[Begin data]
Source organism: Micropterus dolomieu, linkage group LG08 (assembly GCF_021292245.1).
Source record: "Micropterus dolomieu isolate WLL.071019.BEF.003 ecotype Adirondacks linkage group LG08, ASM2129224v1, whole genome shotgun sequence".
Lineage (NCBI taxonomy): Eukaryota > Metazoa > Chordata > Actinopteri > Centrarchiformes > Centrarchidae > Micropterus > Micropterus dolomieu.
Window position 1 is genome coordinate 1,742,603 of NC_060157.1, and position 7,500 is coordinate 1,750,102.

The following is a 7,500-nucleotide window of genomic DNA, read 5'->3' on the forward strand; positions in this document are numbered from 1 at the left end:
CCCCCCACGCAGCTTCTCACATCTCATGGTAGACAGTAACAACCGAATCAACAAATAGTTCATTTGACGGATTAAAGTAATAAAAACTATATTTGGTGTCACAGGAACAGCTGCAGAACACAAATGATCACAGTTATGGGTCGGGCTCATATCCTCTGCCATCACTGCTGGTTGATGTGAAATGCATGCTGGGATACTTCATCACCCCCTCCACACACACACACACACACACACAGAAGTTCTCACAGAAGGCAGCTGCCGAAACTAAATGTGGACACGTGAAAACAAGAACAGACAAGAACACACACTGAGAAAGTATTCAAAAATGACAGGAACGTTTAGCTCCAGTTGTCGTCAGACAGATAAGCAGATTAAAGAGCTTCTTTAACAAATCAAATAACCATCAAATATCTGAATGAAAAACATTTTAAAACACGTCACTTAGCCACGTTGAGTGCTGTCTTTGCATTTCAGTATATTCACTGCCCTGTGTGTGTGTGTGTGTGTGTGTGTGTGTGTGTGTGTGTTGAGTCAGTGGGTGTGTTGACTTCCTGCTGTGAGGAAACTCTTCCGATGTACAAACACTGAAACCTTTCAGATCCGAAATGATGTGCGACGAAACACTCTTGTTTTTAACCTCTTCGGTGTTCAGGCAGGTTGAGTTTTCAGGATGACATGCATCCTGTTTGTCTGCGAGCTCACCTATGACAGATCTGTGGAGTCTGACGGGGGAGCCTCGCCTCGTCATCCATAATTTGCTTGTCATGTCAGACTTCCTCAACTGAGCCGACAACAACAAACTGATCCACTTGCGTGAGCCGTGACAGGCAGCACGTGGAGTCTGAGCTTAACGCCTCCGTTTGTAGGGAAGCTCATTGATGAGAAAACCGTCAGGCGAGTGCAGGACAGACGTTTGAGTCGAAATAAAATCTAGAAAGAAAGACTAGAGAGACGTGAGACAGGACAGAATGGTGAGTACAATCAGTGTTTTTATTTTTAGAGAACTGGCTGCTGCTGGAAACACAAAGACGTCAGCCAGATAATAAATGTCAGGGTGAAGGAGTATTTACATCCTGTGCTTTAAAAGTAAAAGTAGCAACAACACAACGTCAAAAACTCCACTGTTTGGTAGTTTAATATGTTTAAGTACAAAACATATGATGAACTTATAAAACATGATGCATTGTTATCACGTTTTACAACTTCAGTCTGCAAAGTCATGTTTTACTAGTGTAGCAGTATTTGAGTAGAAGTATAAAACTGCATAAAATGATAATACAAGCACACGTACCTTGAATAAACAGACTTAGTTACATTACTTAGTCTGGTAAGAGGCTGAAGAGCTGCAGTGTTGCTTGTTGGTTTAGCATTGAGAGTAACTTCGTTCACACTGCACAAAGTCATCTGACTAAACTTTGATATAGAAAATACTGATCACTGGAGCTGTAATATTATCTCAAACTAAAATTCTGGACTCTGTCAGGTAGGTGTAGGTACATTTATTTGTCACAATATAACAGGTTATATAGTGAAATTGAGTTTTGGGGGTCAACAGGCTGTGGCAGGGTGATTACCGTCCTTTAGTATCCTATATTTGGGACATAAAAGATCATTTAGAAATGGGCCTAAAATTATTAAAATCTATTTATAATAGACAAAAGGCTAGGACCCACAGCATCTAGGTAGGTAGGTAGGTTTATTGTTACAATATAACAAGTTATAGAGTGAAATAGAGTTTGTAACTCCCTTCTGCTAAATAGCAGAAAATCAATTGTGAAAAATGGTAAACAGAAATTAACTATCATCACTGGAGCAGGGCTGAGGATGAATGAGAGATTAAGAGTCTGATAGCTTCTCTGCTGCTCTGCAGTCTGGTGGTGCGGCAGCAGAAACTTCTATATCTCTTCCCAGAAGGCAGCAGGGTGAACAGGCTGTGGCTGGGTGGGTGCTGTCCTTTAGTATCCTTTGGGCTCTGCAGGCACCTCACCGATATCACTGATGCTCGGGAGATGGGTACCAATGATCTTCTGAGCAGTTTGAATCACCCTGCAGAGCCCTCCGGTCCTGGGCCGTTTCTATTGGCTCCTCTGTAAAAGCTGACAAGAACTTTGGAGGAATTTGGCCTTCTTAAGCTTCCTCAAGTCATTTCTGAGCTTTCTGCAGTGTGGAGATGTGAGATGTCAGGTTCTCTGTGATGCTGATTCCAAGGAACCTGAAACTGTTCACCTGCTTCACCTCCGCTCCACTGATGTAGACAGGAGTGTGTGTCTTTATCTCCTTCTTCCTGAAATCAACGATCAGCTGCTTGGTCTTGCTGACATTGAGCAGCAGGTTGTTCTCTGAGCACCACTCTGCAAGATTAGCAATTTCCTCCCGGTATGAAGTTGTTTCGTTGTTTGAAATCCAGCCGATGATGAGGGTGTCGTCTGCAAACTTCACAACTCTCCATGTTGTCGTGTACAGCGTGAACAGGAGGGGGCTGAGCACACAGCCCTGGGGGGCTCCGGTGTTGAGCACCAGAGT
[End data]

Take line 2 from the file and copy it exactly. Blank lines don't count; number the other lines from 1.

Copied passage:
Source record: "Micropterus dolomieu isolate WLL.071019.BEF.003 ecotype Adirondacks linkage group LG08, ASM2129224v1, whole genome shotgun sequence".